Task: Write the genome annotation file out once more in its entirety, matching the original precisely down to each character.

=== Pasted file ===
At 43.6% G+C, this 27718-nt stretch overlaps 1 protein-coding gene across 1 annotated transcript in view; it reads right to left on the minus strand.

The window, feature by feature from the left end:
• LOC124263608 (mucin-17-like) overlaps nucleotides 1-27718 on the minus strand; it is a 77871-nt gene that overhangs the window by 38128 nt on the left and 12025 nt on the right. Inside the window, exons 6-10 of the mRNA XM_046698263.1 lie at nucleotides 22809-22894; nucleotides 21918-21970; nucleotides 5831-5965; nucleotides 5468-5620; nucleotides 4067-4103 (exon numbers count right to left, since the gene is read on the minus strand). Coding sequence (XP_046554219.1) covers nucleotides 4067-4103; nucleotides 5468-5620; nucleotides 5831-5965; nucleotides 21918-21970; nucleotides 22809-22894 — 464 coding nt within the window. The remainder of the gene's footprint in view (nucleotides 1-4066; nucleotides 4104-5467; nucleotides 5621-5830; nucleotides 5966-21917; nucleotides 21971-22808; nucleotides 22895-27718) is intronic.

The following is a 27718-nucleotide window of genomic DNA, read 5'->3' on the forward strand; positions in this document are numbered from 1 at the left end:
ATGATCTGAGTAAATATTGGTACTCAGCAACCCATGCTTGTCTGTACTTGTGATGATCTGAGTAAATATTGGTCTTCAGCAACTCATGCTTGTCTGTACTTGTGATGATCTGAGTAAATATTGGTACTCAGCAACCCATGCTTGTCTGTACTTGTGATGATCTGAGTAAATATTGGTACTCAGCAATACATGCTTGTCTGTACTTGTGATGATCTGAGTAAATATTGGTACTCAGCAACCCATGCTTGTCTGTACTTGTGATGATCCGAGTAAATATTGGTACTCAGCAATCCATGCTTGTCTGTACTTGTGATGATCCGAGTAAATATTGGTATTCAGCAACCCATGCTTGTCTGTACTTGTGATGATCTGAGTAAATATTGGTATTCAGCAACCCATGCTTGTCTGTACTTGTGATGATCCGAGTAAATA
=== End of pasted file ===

At 43.6% G+C, this 27718-nt stretch overlaps 1 protein-coding gene across 1 annotated transcript in view; it reads right to left on the minus strand.

The window, feature by feature from the left end:
• LOC124263608 (mucin-17-like) overlaps nucleotides 1-27718 on the minus strand; it is a 77871-nt gene that overhangs the window by 38128 nt on the left and 12025 nt on the right. Inside the window, exons 6-10 of the mRNA XM_046698263.1 lie at nucleotides 22809-22894; nucleotides 21918-21970; nucleotides 5831-5965; nucleotides 5468-5620; nucleotides 4067-4103 (exon numbers count right to left, since the gene is read on the minus strand). Coding sequence (XP_046554219.1) covers nucleotides 4067-4103; nucleotides 5468-5620; nucleotides 5831-5965; nucleotides 21918-21970; nucleotides 22809-22894 — 464 coding nt within the window. The remainder of the gene's footprint in view (nucleotides 1-4066; nucleotides 4104-5467; nucleotides 5621-5830; nucleotides 5966-21917; nucleotides 21971-22808; nucleotides 22895-27718) is intronic.

The following is a 27718-nucleotide window of genomic DNA, read 5'->3' on the forward strand; positions in this document are numbered from 1 at the left end:
ATGATCTGAGTAAATATTGGTACTCAGCAACCCATGCTTGTCTGTACTTGTGATGATCTGAGTAAATATTGGTCTTCAGCAACTCATGCTTGTCTGTACTTGTGATGATCTGAGTAAATATTGGTACTCAGCAACCCATGCTTGTCTGTACTTGTGATGATCTGAGTAAATATTGGTACTCAGCAATACATGCTTGTCTGTACTTGTGATGATCTGAGTAAATATTGGTACTCAGCAACCCATGCTTGTCTGTACTTGTGATGATCCGAGTAAATATTGGTACTCAGCAATCCATGCTTGTCTGTACTTGTGATGATCCGAGTAAATATTGGTATTCAGCAACCCATGCTTGTCTGTACTTGTGATGATCTGAGTAAATATTGGTATTCAGCAACCCATGCTTGTCTGTACTTGTGATGATCCGAGTAAATA